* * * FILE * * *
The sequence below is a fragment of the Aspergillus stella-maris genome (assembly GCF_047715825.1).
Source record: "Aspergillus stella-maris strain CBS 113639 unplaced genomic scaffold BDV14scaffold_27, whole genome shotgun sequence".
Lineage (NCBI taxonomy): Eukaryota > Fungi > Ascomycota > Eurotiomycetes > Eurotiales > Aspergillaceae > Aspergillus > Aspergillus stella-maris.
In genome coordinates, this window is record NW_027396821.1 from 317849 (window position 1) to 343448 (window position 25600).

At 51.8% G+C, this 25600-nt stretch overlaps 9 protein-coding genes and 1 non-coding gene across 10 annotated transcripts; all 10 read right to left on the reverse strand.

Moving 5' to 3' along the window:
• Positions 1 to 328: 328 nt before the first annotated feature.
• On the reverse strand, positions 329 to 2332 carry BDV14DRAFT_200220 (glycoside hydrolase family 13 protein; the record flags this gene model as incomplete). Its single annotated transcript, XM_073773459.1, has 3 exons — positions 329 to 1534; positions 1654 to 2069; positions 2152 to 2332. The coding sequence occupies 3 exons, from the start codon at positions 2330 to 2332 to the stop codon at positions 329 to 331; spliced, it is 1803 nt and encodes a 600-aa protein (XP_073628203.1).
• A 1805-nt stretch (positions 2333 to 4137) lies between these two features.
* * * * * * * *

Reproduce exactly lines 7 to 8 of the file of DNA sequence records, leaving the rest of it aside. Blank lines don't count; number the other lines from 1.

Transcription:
• Positions 1 to 328: 328 nt before the first annotated feature.
• On the reverse strand, positions 329 to 2332 carry BDV14DRAFT_200220 (glycoside hydrolase family 13 protein; the record flags this gene model as incomplete). Its single annotated transcript, XM_073773459.1, has 3 exons — positions 329 to 1534; positions 1654 to 2069; positions 2152 to 2332. The coding sequence occupies 3 exons, from the start codon at positions 2330 to 2332 to the stop codon at positions 329 to 331; spliced, it is 1803 nt and encodes a 600-aa protein (XP_073628203.1).